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Authors: Koll, Laura
Gül, Désirée
Elnouaem, Manal I.
Raslan, Hanaa
Ramadan, Omneya R.
Knauer, Shirley K.
Strieth, Sebastian
Hagemann, Jan
Stauber, Roland H.
Khamis, Aya
Title: Exploiting vitamin D receptor and its ligands to target squamous cell carcinomas of the head and neck
Online publication date: 26-May-2023
Year of first publication: 2023
Language: english
Abstract: Vitamin D (VitD) and its receptor (VDR) have been intensively investigated in many cancers. As knowledge for head and neck cancer (HNC) is limited, we investigated the (pre)clinical and therapeutic relevance of the VDR/VitD-axis. We found that VDR was differentially expressed in HNC tumors, correlating to the patients’ clinical parameters. Poorly differentiated tumors showed high VDR and Ki67 expression, whereas the VDR and Ki67 levels decreased from moderate to well-differentiated tumors. The VitD serum levels were lowest in patients with poorly differentiated cancers (4.1 ± 0.5 ng/mL), increasing from moderate (7.3 ± 4.3 ng/mL) to well-differentiated (13.2 ± 3.4 ng/mL) tumors. Notably, females showed higher VitD insufficiency compared to males, correlating with poor differentiation of the tumor. To mechanistically uncover VDR/VitD’s pathophysiological relevance, we demonstrated that VitD induced VDR nuclear-translocation (VitD < 100 nM) in HNC cells. RNA sequencing and heat map analysis showed that various nuclear receptors were differentially expressed in cisplatin-resistant versus sensitive HNC cells including VDR and the VDR interaction partner retinoic acid receptor (RXR). However, RXR expression was not significantly correlated with the clinical parameters, and cotreatment with its ligand, retinoic acid, did not enhance the killing by cisplatin. Moreover, the Chou–Talalay algorithm uncovered that VitD/cisplatin combinations synergistically killed tumor cells (VitD < 100 nM) and also inhibited the PI3K/Akt/mTOR pathway. Importantly, these findings were confirmed in 3D-tumor-spheroid models mimicking the patients’ tumor microarchitecture. Here, VitD already affected the 3D-tumor-spheroid formation, which was not seen in the 2D-cultures. We conclude that novel VDR/VitD-targeted drug combinations and nuclear receptors should also be intensely explored for HNC. Gender-specific VDR/VitD-effects may be correlated to socioeconomic differences and need to be considered during VitD (supplementation)-therapies.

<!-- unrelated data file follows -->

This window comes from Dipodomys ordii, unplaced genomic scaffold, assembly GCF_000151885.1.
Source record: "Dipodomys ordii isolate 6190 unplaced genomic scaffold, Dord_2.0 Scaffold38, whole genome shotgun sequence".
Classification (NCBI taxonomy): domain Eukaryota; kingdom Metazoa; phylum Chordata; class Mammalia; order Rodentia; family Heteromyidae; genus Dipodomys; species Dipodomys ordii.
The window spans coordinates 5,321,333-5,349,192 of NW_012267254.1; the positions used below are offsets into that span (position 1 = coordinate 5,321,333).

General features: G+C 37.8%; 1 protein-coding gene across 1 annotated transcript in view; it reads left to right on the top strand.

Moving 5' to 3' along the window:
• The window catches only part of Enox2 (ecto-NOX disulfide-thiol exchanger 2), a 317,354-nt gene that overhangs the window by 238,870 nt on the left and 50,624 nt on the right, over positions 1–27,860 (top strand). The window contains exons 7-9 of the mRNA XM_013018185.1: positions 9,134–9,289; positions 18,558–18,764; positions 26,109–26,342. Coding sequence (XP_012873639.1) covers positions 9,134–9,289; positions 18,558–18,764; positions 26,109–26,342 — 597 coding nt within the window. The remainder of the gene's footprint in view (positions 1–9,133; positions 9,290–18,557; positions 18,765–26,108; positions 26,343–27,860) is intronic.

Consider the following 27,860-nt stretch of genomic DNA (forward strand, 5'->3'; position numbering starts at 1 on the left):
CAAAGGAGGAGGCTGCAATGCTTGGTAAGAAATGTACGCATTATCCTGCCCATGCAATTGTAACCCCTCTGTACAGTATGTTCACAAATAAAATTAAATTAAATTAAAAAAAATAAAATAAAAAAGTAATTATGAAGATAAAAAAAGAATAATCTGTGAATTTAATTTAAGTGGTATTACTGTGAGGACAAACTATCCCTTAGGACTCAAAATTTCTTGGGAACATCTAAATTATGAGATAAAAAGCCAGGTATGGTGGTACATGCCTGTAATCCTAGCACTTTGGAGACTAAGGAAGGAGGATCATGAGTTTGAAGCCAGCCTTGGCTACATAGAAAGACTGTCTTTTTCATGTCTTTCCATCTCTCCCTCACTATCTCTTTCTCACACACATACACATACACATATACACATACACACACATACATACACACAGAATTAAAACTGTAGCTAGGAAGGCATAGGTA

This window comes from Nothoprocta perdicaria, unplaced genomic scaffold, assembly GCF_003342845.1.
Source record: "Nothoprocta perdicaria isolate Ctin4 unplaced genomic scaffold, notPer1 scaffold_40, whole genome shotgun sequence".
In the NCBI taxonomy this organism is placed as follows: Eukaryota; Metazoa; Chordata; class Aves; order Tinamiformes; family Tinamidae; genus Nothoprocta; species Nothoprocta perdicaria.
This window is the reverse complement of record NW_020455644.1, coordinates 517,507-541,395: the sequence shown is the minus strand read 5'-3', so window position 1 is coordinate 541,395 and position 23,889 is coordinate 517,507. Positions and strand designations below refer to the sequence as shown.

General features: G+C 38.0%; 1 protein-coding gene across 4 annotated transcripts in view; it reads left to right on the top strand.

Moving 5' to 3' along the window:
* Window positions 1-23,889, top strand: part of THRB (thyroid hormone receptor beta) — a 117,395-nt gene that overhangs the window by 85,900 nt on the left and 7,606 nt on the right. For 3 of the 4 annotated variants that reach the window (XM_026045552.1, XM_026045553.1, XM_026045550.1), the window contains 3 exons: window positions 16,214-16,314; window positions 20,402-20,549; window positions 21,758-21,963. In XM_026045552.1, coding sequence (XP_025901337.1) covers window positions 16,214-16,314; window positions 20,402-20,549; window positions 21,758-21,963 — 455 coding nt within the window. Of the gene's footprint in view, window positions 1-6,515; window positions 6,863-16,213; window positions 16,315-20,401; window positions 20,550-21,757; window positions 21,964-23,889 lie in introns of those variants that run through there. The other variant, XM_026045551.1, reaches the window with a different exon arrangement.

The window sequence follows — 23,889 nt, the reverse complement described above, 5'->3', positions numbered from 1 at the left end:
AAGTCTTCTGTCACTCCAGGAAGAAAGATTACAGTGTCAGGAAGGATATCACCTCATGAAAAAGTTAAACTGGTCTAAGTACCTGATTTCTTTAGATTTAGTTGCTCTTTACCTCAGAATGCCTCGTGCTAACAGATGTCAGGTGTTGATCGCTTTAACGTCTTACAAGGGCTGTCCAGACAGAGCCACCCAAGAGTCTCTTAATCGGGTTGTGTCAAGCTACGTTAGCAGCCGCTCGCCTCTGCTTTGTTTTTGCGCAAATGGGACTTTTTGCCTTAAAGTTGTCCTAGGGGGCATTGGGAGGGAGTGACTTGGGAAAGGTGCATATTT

DDC: 610 Medizin
610 Medical sciences
Institution: Johannes Gutenberg-Universität Mainz
Department: FB 04 Medizin
Place: Mainz
Version: Published version
Publication type: Zeitschriftenaufsatz
Document type specification: Scientific article
License: CC BY
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Journal: International journal of molecular sciences
Pages or article number: 4675
Publisher: MDPI
Publisher place: Basel
Issue date: 2023
ISSN: 1422-0067
Publisher DOI: 10.3390/ijms24054675
Appears in collections:DFG-491381577-G

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